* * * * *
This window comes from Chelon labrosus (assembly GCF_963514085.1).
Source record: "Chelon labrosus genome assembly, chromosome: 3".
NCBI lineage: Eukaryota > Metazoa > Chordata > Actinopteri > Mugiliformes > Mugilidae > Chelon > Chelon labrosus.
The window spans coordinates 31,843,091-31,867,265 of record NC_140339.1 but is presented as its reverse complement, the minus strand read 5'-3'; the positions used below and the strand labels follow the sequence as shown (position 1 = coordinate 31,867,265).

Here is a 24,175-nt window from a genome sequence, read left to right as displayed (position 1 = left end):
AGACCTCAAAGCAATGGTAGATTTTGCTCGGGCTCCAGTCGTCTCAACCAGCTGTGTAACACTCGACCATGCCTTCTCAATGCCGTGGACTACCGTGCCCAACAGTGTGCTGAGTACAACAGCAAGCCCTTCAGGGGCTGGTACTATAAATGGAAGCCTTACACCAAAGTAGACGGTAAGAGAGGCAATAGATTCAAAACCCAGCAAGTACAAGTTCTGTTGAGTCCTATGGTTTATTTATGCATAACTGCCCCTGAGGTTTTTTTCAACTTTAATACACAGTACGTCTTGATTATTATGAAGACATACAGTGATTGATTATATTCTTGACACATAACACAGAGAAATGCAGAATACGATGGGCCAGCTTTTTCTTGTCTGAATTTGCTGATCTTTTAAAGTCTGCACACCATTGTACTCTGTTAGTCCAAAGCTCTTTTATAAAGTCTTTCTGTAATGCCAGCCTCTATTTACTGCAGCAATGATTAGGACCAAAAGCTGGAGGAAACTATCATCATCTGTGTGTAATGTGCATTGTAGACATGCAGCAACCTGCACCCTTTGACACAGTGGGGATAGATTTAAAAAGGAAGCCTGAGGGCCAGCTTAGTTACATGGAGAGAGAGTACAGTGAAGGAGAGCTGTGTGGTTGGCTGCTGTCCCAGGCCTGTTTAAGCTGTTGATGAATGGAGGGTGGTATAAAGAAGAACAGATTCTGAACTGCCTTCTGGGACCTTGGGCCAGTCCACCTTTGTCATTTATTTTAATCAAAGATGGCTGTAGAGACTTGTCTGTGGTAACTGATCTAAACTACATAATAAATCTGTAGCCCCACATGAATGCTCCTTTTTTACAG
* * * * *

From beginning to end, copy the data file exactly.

This window comes from Chelon labrosus (assembly GCF_963514085.1).
Source record: "Chelon labrosus genome assembly, chromosome: 3".
NCBI lineage: Eukaryota > Metazoa > Chordata > Actinopteri > Mugiliformes > Mugilidae > Chelon > Chelon labrosus.
The window spans coordinates 31,843,091-31,867,265 of record NC_140339.1 but is presented as its reverse complement, the minus strand read 5'-3'; the positions used below and the strand labels follow the sequence as shown (position 1 = coordinate 31,867,265).

Here is a 24,175-nt window from a genome sequence, read left to right as displayed (position 1 = left end):
AGACCTCAAAGCAATGGTAGATTTTGCTCGGGCTCCAGTCGTCTCAACCAGCTGTGTAACACTCGACCATGCCTTCTCAATGCCGTGGACTACCGTGCCCAACAGTGTGCTGAGTACAACAGCAAGCCCTTCAGGGGCTGGTACTATAAATGGAAGCCTTACACCAAAGTAGACGGTAAGAGAGGCAATAGATTCAAAACCCAGCAAGTACAAGTTCTGTTGAGTCCTATGGTTTATTTATGCATAACTGCCCCTGAGGTTTTTTTCAACTTTAATACACAGTACGTCTTGATTATTATGAAGACATACAGTGATTGATTATATTCTTGACACATAACACAGAGAAATGCAGAATACGATGGGCCAGCTTTTTCTTGTCTGAATTTGCTGATCTTTTAAAGTCTGCACACCATTGTACTCTGTTAGTCCAAAGCTCTTTTATAAAGTCTTTCTGTAATGCCAGCCTCTATTTACTGCAGCAATGATTAGGACCAAAAGCTGGAGGAAACTATCATCATCTGTGTGTAATGTGCATTGTAGACATGCAGCAACCTGCACCCTTTGACACAGTGGGGATAGATTTAAAAAGGAAGCCTGAGGGCCAGCTTAGTTACATGGAGAGAGAGTACAGTGAAGGAGAGCTGTGTGGTTGGCTGCTGTCCCAGGCCTGTTTAAGCTGTTGATGAATGGAGGGTGGTATAAAGAAGAACAGATTCTGAACTGCCTTCTGGGACCTTGGGCCAGTCCACCTTTGTCATTTATTTTAATCAAAGATGGCTGTAGAGACTTGTCTGTGGTAACTGATCTAAACTACATAATAAATCTGTAGCCCCACATGAATGCTCCTTTTTTACAG